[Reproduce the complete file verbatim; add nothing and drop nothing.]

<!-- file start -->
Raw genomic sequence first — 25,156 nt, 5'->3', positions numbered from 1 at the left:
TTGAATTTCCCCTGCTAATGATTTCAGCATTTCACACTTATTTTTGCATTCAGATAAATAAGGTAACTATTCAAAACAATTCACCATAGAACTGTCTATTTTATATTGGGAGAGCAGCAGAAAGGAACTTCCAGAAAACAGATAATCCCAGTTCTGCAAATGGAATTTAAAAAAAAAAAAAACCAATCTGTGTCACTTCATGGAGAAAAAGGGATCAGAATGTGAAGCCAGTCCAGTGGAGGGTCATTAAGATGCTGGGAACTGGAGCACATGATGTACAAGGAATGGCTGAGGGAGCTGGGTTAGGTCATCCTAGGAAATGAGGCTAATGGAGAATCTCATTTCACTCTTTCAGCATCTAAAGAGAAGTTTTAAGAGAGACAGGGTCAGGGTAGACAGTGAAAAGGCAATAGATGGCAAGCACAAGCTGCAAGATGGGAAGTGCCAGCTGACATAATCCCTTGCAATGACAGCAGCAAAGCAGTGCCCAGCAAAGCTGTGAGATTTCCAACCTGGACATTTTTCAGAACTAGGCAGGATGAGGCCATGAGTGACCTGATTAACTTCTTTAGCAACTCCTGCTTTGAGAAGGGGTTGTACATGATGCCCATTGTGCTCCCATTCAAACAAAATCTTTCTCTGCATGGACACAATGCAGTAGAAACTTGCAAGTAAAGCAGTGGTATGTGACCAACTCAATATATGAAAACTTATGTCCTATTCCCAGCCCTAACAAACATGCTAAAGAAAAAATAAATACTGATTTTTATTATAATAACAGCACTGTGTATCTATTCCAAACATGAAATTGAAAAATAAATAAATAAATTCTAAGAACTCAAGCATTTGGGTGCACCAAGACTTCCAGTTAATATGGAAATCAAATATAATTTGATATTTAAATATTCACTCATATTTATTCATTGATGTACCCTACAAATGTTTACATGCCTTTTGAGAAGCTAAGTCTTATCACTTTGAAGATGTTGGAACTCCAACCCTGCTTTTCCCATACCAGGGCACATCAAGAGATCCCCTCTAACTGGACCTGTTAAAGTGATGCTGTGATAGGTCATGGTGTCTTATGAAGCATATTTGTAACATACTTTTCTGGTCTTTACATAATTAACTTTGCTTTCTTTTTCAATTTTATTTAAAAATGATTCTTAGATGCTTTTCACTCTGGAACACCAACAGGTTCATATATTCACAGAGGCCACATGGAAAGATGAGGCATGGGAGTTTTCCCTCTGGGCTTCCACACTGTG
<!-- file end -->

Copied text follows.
Raw genomic sequence first — 25,156 nt, 5'->3', positions numbered from 1 at the left:
TTGAATTTCCCCTGCTAATGATTTCAGCATTTCACACTTATTTTTGCATTCAGATAAATAAGGTAACTATTCAAAACAATTCACCATAGAACTGTCTATTTTATATTGGGAGAGCAGCAGAAAGGAACTTCCAGAAAACAGATAATCCCAGTTCTGCAAATGGAATTTAAAAAAAAAAAAAACCAATCTGTGTCACTTCATGGAGAAAAAGGGATCAGAATGTGAAGCCAGTCCAGTGGAGGGTCATTAAGATGCTGGGAACTGGAGCACATGATGTACAAGGAATGGCTGAGGGAGCTGGGTTAGGTCATCCTAGGAAATGAGGCTAATGGAGAATCTCATTTCACTCTTTCAGCATCTAAAGAGAAGTTTTAAGAGAGACAGGGTCAGGGTAGACAGTGAAAAGGCAATAGATGGCAAGCACAAGCTGCAAGATGGGAAGTGCCAGCTGACATAATCCCTTGCAATGACAGCAGCAAAGCAGTGCCCAGCAAAGCTGTGAGATTTCCAACCTGGACATTTTTCAGAACTAGGCAGGATGAGGCCATGAGTGACCTGATTAACTTCTTTAGCAACTCCTGCTTTGAGAAGGGGTTGTACATGATGCCCATTGTGCTCCCATTCAAACAAAATCTTTCTCTGCATGGACACAATGCAGTAGAAACTTGCAAGTAAAGCAGTGGTATGTGACCAACTCAATATATGAAAACTTATGTCCTATTCCCAGCCCTAACAAACATGCTAAAGAAAAAATAAATACTGATTTTTATTATAATAACAGCACTGTGTATCTATTCCAAACATGAAATTGAAAAATAAATAAATAAATTCTAAGAACTCAAGCATTTGGGTGCACCAAGACTTCCAGTTAATATGGAAATCAAATATAATTTGATATTTAAATATTCACTCATATTTATTCATTGATGTACCCTACAAATGTTTACATGCCTTTTGAGAAGCTAAGTCTTATCACTTTGAAGATGTTGGAACTCCAACCCTGCTTTTCCCATACCAGGGCACATCAAGAGATCCCCTCTAACTGGACCTGTTAAAGTGATGCTGTGATAGGTCATGGTGTCTTATGAAGCATATTTGTAACATACTTTTCTGGTCTTTACATAATTAACTTTGCTTTCTTTTTCAATTTTATTTAAAAATGATTCTTAGATGCTTTTCACTCTGGAACACCAACAGGTTCATATATTCACAGAGGCCACATGGAAAGATGAGGCATGGGAGTTTTCCCTCTGGGCTTCCACACTGTG